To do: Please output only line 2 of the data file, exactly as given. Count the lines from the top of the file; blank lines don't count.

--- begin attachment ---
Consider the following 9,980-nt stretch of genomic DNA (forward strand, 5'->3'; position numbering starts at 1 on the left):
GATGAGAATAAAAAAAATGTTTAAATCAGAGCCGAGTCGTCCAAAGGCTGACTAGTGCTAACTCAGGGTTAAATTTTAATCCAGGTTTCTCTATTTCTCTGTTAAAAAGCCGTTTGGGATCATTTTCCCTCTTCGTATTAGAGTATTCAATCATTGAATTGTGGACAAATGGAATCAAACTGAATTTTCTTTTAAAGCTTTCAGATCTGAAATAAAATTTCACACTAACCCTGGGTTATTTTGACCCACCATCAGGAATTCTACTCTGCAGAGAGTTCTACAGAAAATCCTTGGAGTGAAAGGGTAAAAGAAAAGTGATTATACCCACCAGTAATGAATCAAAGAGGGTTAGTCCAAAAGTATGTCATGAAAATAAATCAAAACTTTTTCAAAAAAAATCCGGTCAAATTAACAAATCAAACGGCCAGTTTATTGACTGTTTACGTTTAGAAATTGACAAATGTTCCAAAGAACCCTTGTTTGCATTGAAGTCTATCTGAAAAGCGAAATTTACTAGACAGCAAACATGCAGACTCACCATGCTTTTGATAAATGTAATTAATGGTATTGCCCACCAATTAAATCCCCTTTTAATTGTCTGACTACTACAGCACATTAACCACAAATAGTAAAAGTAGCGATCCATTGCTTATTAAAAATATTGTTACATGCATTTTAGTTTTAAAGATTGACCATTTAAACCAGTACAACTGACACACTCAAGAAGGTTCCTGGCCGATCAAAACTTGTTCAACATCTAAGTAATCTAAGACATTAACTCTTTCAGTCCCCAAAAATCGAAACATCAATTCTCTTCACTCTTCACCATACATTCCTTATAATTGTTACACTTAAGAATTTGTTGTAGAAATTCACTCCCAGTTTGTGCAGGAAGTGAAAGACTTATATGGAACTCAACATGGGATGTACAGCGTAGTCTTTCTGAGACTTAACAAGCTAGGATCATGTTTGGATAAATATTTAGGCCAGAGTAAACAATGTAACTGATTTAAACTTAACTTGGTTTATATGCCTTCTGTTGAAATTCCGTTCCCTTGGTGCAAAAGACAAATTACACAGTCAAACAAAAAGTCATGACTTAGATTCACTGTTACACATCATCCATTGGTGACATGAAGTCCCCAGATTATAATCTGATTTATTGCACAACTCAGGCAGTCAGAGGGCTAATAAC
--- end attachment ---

GATGAGAATAAAAAAAATGTTTAAATCAGAGCCGAGTCGTCCAAAGGCTGACTAGTGCTAACTCAGGGTTAAATTTTAATCCAGGTTTCTCTATTTCTCTGTTAAAAAGCCGTTTGGGATCATTTTCCCTCTTCGTATTAGAGTATTCAATCATTGAATTGTGGACAAATGGAATCAAACTGAATTTTCTTTTAAAGCTTTCAGATCTGAAATAAAATTTCACACTAACCCTGGGTTATTTTGACCCACCATCAGGAATTCTACTCTGCAGAGAGTTCTACAGAAAATCCTTGGAGTGAAAGGGTAAAAGAAAAGTGATTATACCCACCAGTAATGAATCAAAGAGGGTTAGTCCAAAAGTATGTCATGAAAATAAATCAAAACTTTTTCAAAAAAAATCCGGTCAAATTAACAAATCAAACGGCCAGTTTATTGACTGTTTACGTTTAGAAATTGACAAATGTTCCAAAGAACCCTTGTTTGCATTGAAGTCTATCTGAAAAGCGAAATTTACTAGACAGCAAACATGCAGACTCACCATGCTTTTGATAAATGTAATTAATGGTATTGCCCACCAATTAAATCCCCTTTTAATTGTCTGACTACTACAGCACATTAACCACAAATAGTAAAAGTAGCGATCCATTGCTTATTAAAAATATTGTTACATGCATTTTAGTTTTAAAGATTGACCATTTAAACCAGTACAACTGACACACTCAAGAAGGTTCCTGGCCGATCAAAACTTGTTCAACATCTAAGTAATCTAAGACATTAACTCTTTCAGTCCCCAAAAATCGAAACATCAATTCTCTTCACTCTTCACCATACATTCCTTATAATTGTTACACTTAAGAATTTGTTGTAGAAATTCACTCCCAGTTTGTGCAGGAAGTGAAAGACTTATATGGAACTCAACATGGGATGTACAGCGTAGTCTTTCTGAGACTTAACAAGCTAGGATCATGTTTGGATAAATATTTAGGCCAGAGTAAACAATGTAACTGATTTAAACTTAACTTGGTTTATATGCCTTCTGTTGAAATTCCGTTCCCTTGGTGCAAAAGACAAATTACACAGTCAAACAAAAAGTCATGACTTAGATTCACTGTTACACATCATCCATTGGTGACATGAAGTCCCCAGATTATAATCTGATTTATTGCACAACTCAGGCAGTCAGAGGGCTAATAAC